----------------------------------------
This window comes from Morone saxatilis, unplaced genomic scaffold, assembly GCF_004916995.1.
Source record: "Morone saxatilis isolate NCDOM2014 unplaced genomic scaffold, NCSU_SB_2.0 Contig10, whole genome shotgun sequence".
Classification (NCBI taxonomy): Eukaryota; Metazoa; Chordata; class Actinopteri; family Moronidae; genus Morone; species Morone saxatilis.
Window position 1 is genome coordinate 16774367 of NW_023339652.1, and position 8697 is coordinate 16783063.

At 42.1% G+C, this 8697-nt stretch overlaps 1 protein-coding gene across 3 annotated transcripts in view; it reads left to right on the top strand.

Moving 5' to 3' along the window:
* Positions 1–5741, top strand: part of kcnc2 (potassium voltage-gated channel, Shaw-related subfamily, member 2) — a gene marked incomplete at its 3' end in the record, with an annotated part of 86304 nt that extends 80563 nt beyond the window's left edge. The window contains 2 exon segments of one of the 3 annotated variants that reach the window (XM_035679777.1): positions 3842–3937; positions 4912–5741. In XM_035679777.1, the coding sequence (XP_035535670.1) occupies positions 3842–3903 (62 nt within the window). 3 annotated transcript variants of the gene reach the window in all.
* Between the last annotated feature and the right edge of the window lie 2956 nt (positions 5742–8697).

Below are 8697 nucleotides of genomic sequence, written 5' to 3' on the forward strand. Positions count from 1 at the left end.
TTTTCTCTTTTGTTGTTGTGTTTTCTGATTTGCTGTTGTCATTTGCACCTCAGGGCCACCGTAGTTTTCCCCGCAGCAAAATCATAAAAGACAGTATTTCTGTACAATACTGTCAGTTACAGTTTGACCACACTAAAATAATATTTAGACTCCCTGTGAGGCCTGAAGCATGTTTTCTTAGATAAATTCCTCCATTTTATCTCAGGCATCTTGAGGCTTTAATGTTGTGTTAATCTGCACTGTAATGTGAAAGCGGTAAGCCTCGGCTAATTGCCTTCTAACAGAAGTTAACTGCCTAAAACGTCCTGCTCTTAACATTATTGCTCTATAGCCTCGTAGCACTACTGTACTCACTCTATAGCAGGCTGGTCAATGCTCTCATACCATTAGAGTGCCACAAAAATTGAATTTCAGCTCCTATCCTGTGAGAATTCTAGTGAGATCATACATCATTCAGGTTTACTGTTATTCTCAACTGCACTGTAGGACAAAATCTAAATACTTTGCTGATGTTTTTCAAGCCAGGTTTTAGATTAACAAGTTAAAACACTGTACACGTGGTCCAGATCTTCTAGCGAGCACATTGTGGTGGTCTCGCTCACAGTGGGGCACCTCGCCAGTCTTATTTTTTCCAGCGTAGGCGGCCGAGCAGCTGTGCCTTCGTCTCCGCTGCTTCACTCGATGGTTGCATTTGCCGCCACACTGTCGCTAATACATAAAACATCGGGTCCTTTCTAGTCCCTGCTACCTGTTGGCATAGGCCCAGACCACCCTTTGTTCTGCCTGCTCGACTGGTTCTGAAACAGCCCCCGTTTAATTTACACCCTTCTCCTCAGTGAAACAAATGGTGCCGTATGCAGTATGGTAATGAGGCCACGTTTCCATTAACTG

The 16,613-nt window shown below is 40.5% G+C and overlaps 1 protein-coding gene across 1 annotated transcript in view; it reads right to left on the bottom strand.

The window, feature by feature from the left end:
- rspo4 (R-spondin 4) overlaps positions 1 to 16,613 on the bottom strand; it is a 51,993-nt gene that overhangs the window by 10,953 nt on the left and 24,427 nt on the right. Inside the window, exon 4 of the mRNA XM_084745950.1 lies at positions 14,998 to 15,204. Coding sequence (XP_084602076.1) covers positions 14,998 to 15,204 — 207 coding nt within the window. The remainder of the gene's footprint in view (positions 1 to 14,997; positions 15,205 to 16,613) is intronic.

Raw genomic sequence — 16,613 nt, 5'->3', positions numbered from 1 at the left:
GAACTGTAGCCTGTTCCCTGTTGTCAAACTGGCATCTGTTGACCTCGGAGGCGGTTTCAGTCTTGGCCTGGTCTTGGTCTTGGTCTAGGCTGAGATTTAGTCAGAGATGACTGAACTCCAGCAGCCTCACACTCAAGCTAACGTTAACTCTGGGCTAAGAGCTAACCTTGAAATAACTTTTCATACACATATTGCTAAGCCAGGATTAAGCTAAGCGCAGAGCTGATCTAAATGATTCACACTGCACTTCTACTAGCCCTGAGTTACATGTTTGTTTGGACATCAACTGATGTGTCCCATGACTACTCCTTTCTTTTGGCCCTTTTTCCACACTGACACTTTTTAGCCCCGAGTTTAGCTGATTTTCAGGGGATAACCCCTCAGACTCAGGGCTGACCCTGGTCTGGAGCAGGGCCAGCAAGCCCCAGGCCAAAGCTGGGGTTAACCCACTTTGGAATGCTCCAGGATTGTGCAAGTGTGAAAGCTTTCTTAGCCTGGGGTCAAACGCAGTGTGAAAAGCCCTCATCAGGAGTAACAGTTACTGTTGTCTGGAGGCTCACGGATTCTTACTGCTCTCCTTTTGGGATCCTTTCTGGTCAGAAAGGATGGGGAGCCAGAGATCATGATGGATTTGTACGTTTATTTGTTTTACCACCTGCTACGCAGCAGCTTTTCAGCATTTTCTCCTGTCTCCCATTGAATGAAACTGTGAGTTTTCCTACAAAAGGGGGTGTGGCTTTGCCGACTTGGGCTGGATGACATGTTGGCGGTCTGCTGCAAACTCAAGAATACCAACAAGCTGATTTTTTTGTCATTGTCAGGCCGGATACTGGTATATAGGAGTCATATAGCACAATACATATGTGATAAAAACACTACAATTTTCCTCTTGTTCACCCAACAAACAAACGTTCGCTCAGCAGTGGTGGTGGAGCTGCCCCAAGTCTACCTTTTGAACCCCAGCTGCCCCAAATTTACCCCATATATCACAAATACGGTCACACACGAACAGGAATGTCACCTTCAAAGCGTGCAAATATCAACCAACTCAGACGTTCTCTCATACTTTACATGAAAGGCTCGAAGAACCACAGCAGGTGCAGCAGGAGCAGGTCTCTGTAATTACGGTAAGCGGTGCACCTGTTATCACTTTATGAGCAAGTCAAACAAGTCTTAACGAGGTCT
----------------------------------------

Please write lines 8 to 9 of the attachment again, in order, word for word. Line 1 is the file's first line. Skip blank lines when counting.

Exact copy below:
* Between the last annotated feature and the right edge of the window lie 2956 nt (positions 5742–8697).

Below are 8697 nucleotides of genomic sequence, written 5' to 3' on the forward strand. Positions count from 1 at the left end.